“Win-win” climate solutions for Ethiopia and Kenya to benefit people and the environment

“Win-win” climate solutions for Ethiopia and Kenya to benefit people and the environment

A recent report “Nordic Green to Scale for Countries/Africa” by Stockholm Environment Institute Africa Centre highlights how Ethiopia and Kenya can benefit from the experience of other countries to reduce their greenhouse gas emissions by 16 percent compared to the projected business as usual emissions by 2030, and boost their economies.  

Dr. Richard Munang, Africa Regional Coordinator, Climate Change, UN Environment commented:  

“UN Environment is working with the Kenyan ministries of agriculture, environment, energy, trade and finance to establish coherent fiscal incentives to promote sustainable agriculture and clean energy among others.”

The report identifies cost-effective climate solutions in the agriculture, transport, energy, buildings and households, and forests sectors. If Ethiopia and Kenya utilise the suggested solutions from the report, savings of US $50 million may be achieved by 2030.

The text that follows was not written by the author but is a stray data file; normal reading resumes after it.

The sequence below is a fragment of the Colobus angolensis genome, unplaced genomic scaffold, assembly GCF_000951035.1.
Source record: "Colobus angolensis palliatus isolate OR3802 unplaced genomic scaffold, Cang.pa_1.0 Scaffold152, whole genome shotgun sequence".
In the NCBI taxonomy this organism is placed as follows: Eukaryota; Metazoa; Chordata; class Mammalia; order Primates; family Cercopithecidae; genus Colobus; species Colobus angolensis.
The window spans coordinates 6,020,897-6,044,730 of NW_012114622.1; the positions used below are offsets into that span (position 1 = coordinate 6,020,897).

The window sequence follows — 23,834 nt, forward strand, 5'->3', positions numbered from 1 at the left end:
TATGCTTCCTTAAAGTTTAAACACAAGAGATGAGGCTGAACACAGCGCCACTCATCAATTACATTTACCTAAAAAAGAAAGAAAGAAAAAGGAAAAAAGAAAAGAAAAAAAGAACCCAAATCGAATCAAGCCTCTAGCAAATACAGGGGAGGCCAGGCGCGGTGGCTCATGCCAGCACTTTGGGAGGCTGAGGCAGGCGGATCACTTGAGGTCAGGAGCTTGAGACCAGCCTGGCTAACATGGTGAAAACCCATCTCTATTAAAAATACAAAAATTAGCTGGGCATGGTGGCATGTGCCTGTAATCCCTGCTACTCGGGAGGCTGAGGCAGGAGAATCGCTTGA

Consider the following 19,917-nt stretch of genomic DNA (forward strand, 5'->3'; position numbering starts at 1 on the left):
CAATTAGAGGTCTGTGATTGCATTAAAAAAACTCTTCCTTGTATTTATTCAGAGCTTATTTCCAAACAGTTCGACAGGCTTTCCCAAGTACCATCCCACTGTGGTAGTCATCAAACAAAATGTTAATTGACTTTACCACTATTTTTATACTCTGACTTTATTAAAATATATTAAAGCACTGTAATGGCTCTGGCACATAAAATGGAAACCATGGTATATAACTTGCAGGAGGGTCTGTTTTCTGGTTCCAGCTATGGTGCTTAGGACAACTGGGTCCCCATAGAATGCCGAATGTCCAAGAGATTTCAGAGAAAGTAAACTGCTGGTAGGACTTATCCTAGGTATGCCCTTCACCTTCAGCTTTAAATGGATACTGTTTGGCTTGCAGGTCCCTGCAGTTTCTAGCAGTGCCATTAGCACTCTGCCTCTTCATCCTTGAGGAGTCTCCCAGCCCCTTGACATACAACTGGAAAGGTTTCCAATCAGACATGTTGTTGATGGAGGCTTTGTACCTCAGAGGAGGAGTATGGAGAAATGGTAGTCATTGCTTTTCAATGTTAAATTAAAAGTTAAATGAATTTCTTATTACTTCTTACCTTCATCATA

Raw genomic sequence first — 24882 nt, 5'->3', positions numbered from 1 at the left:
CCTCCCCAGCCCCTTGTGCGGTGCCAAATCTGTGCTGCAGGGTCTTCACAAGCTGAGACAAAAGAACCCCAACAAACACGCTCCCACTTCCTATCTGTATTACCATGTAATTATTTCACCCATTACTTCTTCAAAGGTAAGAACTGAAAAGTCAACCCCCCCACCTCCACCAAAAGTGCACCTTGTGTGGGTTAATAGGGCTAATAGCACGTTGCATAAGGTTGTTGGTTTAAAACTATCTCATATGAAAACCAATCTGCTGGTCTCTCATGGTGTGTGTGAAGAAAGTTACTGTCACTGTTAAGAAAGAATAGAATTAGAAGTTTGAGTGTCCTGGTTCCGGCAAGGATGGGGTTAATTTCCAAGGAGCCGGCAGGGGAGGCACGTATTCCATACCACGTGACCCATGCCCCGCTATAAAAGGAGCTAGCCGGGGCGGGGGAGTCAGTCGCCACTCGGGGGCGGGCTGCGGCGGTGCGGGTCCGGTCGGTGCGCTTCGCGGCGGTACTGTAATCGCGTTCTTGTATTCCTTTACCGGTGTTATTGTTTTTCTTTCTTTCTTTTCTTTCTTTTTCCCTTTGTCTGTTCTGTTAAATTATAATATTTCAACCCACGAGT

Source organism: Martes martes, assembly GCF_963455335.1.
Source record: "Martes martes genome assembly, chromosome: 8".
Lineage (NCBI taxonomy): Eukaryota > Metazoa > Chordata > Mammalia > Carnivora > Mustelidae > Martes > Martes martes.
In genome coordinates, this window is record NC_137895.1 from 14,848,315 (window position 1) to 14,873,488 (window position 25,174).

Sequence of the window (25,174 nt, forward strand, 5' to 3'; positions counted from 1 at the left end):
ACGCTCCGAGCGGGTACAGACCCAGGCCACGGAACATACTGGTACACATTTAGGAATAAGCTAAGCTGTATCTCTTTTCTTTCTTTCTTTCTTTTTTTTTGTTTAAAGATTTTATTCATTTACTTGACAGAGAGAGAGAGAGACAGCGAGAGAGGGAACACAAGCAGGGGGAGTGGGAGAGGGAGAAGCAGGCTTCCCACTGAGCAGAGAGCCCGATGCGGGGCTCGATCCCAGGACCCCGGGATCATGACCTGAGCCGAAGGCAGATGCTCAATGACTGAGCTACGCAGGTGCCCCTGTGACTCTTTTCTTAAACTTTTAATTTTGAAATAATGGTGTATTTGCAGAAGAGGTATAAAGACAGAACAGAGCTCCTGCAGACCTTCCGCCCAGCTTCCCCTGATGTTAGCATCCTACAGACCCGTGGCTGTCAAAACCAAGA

The use of renewable energy in Kenya will have many benefits such as boosting energy security, cutting air pollution and related impacts, reducing the need for imported fuels, providing new income streams and tax revenues, creating jobs and increasing or maintaining ecosystems.

Mbeo Ogeya, Research fellow at the Stockholm Environment Institute Africa Centre noted:

“There is tremendous scope for ramping up solar power in Kenya. Currently solar constitutes less than one per cent of the country’s energy mix.”

The report also noted that investments in cycle paths and walkways can contribute to health and environmental benefits as well as mitigating greenhouse gas emissions.

In addition, the biggest “win-win” greenhouse gas reductions pertained to low-carbon agriculture, afforestation and reforestation.

Legislation proceedings have been implemented since 2009 to ensure that all agricultural land has 10 percent tree cove, with Kenya pledging to have 10 percent tree cover by 2030.

Niklas Hagelberg, Social Programme Officer, UN Environment noted:

“To tackle the climate change crisis, we need to involve everyone and take action together. Seizing the potential of existing climate solutions and scaling them up in a novel way will help countries meet their current commitments – and go beyond them.”

 The AIDF Africa Summit will return to Nairobi in February 2019.

Interested in Climate Smart Agriculture? View the complete footage of our Climate Smart Agriculture Summit 2018 here, where Dr Richard Munang was a keynote speaker.

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